Sometimes you simply need to go back to basics and find a simple, direct method of making sure your silly high-concept ideas actually work.
Recently we did that by making post-it-note cards that represented various structures in a puzzle (the first the player-character will likely encounter) and old-fashionedly made sure it all added up.
This was a success in two ways- firstly the basic idea did indeed work (always handy) and secondly we managed to identify a few canards we could simply cut without developing further. A minute saved is a minute… earned?
Anyway it is quite possible to get pretty far into something and realise you haven’t established or tested certain key elements that 100% NEED to function properly. As more hours rack up on the project we thought it a good time to actually do some safety-checking.
So a big part of the game is going to be sleuthing and deducing, to this end you will be required to sift through paper work from various places. So we need a document system that is a little more complex than just an image or some text, we need to be able to embed metadata in the documents have them be transformed and distorted by photocopiers and fax machines.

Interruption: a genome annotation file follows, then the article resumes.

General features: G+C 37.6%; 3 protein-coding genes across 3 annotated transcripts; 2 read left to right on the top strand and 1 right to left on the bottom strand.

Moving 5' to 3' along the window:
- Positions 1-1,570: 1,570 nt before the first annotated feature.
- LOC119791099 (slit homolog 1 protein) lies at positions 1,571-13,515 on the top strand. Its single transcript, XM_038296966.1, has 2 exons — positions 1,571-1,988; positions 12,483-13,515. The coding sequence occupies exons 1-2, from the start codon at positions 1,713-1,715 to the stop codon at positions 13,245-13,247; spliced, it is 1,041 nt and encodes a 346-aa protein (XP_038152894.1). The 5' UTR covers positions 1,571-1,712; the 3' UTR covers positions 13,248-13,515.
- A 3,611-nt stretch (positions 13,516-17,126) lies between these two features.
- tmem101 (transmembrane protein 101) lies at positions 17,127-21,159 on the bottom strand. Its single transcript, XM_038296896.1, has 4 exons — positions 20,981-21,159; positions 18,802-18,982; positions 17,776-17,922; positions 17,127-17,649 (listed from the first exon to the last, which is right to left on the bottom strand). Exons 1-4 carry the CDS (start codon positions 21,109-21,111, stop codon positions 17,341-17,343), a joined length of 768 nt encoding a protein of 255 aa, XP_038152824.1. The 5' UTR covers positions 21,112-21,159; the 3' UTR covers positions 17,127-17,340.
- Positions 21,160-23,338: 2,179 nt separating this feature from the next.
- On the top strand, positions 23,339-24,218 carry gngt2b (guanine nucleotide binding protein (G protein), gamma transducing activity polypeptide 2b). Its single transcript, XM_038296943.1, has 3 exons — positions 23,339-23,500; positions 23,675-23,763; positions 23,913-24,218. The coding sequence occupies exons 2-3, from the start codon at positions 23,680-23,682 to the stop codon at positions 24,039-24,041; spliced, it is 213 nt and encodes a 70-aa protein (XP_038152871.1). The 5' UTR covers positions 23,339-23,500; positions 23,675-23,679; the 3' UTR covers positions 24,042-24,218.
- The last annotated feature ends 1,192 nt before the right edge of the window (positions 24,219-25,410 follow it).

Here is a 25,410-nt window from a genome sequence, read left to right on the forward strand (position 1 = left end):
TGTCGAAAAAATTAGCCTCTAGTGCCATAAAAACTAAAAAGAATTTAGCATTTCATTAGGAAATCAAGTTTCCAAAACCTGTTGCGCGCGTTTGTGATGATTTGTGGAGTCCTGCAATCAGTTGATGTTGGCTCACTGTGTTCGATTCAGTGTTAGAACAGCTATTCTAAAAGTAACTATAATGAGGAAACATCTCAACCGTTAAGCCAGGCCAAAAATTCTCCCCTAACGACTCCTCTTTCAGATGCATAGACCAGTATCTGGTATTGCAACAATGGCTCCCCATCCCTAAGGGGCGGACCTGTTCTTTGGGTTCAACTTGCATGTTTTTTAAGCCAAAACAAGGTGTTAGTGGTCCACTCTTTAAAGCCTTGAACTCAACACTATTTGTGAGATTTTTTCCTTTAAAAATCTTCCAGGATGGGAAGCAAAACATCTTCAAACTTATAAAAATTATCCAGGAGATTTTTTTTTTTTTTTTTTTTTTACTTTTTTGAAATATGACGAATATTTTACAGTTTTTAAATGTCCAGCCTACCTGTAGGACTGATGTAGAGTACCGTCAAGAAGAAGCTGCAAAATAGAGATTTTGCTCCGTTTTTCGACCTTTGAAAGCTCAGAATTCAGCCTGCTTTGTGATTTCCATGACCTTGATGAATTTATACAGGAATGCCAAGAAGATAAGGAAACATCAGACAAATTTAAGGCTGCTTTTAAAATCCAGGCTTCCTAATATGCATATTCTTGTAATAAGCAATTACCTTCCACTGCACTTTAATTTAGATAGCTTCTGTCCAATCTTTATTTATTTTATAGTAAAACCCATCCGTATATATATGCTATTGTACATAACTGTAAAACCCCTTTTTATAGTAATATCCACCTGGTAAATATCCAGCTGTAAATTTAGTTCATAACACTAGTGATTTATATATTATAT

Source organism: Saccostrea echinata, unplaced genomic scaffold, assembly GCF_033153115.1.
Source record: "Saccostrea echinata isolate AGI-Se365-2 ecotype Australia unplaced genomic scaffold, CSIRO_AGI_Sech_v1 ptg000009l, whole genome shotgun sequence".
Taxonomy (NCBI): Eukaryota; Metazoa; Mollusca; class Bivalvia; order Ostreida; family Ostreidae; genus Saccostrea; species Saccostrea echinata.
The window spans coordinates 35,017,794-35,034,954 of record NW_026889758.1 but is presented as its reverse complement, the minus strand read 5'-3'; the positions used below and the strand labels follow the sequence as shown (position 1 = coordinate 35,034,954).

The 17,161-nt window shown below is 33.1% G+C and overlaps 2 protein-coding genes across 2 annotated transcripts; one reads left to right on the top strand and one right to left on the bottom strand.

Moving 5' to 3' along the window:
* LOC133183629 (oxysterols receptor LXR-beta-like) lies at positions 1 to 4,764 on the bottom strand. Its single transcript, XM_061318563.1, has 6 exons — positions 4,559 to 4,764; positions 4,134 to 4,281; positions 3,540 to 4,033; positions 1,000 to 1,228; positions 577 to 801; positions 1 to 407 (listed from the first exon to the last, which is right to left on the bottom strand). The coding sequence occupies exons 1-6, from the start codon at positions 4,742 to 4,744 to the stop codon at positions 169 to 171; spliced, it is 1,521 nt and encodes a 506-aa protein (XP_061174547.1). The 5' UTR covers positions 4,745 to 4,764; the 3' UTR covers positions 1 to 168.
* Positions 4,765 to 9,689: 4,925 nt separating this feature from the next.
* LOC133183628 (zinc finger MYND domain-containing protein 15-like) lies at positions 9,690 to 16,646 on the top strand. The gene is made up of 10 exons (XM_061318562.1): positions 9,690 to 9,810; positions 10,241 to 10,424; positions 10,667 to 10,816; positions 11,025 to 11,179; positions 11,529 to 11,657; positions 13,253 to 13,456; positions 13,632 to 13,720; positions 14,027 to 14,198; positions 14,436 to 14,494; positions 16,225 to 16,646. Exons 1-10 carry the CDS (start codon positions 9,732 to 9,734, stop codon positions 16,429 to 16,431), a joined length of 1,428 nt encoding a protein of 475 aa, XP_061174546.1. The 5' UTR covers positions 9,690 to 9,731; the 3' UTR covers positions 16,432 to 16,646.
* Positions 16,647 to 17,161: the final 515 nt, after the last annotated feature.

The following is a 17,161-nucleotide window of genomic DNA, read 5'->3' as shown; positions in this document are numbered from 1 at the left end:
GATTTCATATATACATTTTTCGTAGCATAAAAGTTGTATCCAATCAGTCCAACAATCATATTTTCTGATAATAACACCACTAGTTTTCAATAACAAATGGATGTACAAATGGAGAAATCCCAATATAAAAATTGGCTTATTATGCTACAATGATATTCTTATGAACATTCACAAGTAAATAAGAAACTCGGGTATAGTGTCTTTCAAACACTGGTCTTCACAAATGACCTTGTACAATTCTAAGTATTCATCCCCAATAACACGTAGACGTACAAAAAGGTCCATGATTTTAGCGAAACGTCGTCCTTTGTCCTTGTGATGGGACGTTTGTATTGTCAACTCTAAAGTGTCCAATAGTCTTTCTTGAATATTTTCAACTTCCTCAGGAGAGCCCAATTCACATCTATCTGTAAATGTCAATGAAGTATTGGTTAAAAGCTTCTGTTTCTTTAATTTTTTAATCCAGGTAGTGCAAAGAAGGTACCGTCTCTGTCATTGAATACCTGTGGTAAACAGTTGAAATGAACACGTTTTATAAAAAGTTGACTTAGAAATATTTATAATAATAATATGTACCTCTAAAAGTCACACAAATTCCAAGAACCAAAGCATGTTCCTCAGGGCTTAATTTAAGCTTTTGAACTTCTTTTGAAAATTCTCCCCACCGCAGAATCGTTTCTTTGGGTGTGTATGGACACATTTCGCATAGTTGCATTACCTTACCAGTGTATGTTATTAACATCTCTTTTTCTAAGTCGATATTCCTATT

With this in mind here is my first pass at a document editor, on the left you have a poor mans XML markup and on the right the rendered page, I’m trying to invoke the look of declassified military documents of the period.
This was my reference, the very famous and maybe a little to obvious, declassified Project MKUltra documents. I may have gone back too far on reflection as these documents were probably typed on a typewriter and in our selected period dot matrix printers we common. However they are clearly photocopied. Notice the bulldog clip, copy distortion, the dialation on the characters and smudges. These are things to attempt to recreate in future iterations.
The overall tone of this project is quite important (to us). We are aiming for a late 70s/early 80s cold war feel- think shady NGOs, morally dubious contractors and general paranoia.
So in accordance with all of that we have, naturally, been looking at things from that period. The above picture is from an arms catalogue. There is something quite terrifying in the nonchalant adverts for missiles and land mines. Heavy stuff.